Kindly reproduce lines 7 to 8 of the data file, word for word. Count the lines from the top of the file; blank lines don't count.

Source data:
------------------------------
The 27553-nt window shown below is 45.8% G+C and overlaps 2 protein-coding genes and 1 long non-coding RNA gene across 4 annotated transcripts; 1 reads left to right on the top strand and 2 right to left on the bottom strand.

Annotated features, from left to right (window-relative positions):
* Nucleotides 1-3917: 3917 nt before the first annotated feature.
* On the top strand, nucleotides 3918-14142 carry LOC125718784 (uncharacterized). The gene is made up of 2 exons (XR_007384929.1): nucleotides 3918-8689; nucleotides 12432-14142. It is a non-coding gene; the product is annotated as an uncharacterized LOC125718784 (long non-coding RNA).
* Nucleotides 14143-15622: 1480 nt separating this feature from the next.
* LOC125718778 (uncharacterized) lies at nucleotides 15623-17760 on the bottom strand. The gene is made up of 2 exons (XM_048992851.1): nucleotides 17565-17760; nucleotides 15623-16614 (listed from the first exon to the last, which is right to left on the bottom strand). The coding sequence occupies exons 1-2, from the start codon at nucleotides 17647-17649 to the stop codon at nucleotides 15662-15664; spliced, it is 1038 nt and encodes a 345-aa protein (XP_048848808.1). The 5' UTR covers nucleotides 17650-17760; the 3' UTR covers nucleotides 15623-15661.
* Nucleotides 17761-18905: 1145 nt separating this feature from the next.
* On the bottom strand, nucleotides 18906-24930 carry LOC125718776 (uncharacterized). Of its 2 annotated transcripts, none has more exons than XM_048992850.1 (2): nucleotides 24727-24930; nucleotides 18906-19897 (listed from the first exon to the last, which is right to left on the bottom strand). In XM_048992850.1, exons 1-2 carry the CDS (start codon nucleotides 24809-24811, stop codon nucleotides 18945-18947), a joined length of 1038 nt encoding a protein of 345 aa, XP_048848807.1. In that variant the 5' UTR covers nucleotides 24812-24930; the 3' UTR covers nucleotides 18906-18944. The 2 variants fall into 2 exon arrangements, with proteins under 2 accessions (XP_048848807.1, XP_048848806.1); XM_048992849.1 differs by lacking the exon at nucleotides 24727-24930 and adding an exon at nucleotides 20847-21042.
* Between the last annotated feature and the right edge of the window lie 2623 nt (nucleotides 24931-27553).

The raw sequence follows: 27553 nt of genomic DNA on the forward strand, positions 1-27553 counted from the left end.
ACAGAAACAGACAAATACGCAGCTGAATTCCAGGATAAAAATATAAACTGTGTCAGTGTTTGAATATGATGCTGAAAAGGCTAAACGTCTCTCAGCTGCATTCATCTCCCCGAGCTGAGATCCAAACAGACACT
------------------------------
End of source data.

* Nucleotides 17761-18905: 1145 nt separating this feature from the next.
* On the bottom strand, nucleotides 18906-24930 carry LOC125718776 (uncharacterized). Of its 2 annotated transcripts, none has more exons than XM_048992850.1 (2): nucleotides 24727-24930; nucleotides 18906-19897 (listed from the first exon to the last, which is right to left on the bottom strand). In XM_048992850.1, exons 1-2 carry the CDS (start codon nucleotides 24809-24811, stop codon nucleotides 18945-18947), a joined length of 1038 nt encoding a protein of 345 aa, XP_048848807.1. In that variant the 5' UTR covers nucleotides 24812-24930; the 3' UTR covers nucleotides 18906-18944. The 2 variants fall into 2 exon arrangements, with proteins under 2 accessions (XP_048848807.1, XP_048848806.1); XM_048992849.1 differs by lacking the exon at nucleotides 24727-24930 and adding an exon at nucleotides 20847-21042.